Sam Amick of The Athletic reported Wednesday that “there are people within the Sixers who are convinced” that Embiid played against the Warriors on Tuesday “only because of all the scrutiny” after he missed Saturday’s game against the Nuggets and Monday’s game against the Portland Trail Blazers. Amick said Embiid “looked like a player who pushed himself to play against Golden State because the whole basketball world was screaming in his ear.” Fun!

Regardless of whether Embiid felt pressure to play Tuesday night because of the “ducking” narrative, the 65-game minimum or because the team has recently been in free fall amidst a rash of injuries, he clearly wasn’t his usual, game-wrecking self. It’s unclear when (or if) he’ll get back to that point this season, as ESPN’s Ramona Shelburne reported Monday that Embiid will be dealing with this knee injury for the rest of the year. Not great, Bob!

To be clear, the Sixers deserve their fair share of criticism for how the past few days unfolded. After Embiid appeared to tweak his right knee last Thursday against the Indiana Pacers, the Sixers absolutely should have included him on the injury report as questionable for the Nuggets game. Shelburne said Embiid “fully intended to try to play in Denver” and “he was the one who said to the team, ‘I’m playing, don’t even put me on the injury report.’”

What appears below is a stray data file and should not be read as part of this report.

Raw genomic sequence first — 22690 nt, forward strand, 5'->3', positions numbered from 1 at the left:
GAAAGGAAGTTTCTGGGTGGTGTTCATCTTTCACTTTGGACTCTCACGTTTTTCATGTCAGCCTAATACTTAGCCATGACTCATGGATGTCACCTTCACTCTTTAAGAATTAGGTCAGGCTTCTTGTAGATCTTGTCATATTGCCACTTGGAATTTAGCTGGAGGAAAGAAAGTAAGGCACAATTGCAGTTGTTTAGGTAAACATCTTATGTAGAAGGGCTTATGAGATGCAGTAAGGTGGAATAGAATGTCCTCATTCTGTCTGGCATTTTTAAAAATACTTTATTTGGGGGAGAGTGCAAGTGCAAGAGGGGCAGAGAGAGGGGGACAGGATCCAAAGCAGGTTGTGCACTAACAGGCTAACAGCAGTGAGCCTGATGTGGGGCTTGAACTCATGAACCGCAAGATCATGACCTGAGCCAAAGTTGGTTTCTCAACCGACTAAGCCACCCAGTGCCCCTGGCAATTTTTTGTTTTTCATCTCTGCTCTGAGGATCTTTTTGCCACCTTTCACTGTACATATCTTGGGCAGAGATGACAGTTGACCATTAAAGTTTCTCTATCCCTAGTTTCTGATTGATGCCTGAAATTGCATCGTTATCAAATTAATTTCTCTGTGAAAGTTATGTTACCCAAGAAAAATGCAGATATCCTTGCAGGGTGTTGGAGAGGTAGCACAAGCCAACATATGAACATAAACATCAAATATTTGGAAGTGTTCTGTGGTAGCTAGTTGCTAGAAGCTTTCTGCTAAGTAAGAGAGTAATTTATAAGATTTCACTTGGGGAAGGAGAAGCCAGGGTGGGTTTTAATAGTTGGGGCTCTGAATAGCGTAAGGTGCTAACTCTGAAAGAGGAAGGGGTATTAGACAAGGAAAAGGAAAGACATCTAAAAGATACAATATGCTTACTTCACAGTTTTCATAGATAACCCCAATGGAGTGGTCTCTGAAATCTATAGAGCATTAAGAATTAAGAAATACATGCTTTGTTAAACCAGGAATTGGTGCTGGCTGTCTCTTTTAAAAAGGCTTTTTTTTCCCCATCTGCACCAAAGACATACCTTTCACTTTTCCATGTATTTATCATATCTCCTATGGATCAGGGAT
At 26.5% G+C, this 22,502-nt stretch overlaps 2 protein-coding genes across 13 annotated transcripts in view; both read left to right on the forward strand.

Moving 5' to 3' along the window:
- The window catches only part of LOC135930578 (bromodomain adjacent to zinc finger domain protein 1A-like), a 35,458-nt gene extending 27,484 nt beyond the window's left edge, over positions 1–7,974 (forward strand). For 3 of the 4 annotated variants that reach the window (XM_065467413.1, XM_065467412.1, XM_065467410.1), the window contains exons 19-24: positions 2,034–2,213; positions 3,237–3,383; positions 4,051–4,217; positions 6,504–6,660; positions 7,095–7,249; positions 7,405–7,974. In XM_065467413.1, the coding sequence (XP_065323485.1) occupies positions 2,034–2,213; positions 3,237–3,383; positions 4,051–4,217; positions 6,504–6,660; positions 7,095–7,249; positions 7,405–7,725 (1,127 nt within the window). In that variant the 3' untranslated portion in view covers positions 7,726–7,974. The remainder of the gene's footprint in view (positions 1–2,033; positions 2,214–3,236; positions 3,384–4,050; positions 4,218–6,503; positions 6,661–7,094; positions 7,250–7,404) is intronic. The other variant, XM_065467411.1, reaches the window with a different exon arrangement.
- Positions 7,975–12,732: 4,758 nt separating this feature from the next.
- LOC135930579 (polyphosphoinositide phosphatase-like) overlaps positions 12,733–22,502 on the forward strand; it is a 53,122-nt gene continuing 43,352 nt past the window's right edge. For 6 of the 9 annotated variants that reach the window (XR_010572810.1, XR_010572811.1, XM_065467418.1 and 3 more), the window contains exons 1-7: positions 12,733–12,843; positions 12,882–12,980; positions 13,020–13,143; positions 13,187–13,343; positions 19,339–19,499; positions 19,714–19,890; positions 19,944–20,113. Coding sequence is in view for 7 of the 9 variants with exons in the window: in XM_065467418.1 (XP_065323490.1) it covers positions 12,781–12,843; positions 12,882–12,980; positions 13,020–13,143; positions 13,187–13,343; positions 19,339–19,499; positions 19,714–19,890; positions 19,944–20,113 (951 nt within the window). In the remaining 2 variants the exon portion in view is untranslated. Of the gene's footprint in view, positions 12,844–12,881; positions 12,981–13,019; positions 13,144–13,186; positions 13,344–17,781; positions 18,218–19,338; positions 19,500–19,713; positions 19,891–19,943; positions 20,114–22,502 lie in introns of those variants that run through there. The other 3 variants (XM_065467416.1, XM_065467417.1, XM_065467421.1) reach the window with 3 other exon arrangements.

Teams often acquiesce to their stars’ wishes—the New Orleans Pelicans have gone through a similar push-and-pull with Zion Williamson in recent years—so this problem is not unique to the Sixers. They’ve yet to disclose the specifics regarding Embiid’s ongoing knee injury, but that could be his call as well.

The league’s collective bargaining agreement says teams “may make public medical information” only if it relates “solely to the reasons why any such player has not been or is not rendering services.” If the player is not expected to play for two or more weeks, the team’s first public statement “may only describe such injury, illness, or other medical condition and the anticipated date when such player will be reevaluated by the team.”